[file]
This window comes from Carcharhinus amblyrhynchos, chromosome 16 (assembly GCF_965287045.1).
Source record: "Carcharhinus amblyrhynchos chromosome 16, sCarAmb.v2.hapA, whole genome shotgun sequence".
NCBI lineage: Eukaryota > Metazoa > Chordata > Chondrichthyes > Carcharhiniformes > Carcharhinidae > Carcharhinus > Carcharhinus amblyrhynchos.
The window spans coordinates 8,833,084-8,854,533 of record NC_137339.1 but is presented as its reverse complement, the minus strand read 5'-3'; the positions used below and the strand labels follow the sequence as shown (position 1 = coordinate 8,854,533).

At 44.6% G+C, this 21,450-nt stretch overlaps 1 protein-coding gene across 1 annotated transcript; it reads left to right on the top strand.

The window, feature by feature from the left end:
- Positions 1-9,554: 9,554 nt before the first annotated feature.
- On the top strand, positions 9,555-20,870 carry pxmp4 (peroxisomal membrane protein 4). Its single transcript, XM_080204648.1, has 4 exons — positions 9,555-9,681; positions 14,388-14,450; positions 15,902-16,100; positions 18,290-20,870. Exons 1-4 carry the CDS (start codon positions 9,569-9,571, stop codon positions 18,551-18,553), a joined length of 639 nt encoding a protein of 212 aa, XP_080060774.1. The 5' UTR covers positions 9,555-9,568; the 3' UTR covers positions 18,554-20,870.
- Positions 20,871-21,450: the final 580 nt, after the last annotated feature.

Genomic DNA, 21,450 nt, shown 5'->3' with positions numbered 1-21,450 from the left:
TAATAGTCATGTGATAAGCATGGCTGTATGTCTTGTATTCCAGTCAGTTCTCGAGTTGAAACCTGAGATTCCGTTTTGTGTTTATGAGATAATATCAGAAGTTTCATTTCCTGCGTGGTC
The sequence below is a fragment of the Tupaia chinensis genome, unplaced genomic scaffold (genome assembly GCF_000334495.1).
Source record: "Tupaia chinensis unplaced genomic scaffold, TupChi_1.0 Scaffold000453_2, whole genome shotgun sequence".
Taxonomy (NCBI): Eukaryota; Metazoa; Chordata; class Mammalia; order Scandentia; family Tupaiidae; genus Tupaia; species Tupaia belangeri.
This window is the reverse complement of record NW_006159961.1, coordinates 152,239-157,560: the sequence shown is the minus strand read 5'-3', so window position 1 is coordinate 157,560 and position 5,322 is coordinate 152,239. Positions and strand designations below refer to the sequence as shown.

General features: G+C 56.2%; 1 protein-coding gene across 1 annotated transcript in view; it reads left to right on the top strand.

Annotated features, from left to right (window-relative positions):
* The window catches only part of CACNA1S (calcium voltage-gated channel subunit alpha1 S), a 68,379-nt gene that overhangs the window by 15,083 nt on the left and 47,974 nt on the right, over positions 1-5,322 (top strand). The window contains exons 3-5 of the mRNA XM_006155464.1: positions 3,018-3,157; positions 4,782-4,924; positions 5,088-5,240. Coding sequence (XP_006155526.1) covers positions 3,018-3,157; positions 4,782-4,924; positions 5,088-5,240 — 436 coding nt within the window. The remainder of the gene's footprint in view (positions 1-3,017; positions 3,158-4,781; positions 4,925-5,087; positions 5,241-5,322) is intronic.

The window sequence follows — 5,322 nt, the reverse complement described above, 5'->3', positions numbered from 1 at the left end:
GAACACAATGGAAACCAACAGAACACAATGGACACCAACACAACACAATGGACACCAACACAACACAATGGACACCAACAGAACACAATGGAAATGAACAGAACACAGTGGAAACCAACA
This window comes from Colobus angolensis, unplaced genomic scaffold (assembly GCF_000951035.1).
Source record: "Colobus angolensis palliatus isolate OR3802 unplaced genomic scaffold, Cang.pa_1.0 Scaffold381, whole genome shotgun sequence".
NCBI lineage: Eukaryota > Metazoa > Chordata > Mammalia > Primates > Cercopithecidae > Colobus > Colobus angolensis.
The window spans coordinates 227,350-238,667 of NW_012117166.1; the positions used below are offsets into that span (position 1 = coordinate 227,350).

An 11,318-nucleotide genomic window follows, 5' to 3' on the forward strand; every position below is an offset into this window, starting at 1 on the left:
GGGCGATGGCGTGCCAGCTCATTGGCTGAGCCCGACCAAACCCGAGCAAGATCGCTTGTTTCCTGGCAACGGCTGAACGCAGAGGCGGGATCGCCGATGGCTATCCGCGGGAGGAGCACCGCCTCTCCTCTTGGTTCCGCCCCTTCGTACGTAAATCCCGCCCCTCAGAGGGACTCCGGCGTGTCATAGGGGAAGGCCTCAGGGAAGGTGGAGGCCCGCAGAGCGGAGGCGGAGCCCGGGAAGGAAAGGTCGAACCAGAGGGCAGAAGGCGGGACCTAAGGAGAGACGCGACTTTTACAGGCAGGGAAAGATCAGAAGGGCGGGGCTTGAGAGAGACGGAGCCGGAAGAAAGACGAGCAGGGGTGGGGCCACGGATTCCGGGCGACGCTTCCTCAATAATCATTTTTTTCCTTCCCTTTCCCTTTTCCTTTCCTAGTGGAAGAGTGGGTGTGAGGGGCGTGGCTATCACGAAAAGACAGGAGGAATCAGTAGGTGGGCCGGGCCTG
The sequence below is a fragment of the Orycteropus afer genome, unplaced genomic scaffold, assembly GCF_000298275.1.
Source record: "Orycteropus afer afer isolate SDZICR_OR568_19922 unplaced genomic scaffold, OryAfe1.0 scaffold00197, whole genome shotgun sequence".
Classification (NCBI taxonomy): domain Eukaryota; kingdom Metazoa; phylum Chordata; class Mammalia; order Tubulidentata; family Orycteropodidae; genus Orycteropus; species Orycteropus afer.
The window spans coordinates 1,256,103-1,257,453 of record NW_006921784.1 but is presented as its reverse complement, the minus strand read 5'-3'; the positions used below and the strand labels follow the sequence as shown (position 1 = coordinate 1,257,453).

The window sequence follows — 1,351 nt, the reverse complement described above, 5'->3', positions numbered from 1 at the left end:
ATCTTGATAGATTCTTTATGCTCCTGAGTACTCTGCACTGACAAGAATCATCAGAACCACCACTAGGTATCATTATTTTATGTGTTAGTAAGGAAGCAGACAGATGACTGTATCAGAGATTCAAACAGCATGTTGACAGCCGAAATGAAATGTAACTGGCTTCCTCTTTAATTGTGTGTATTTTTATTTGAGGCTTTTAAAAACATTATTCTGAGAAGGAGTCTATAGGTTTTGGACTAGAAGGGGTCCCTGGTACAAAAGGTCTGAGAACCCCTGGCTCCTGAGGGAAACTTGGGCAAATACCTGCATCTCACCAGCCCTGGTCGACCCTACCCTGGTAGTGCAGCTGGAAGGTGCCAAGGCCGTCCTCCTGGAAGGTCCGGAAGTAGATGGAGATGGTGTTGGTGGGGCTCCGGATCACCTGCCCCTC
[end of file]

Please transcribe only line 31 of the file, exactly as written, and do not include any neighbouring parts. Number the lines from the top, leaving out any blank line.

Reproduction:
The window sequence follows — 1,351 nt, the reverse complement described above, 5'->3', positions numbered from 1 at the left end: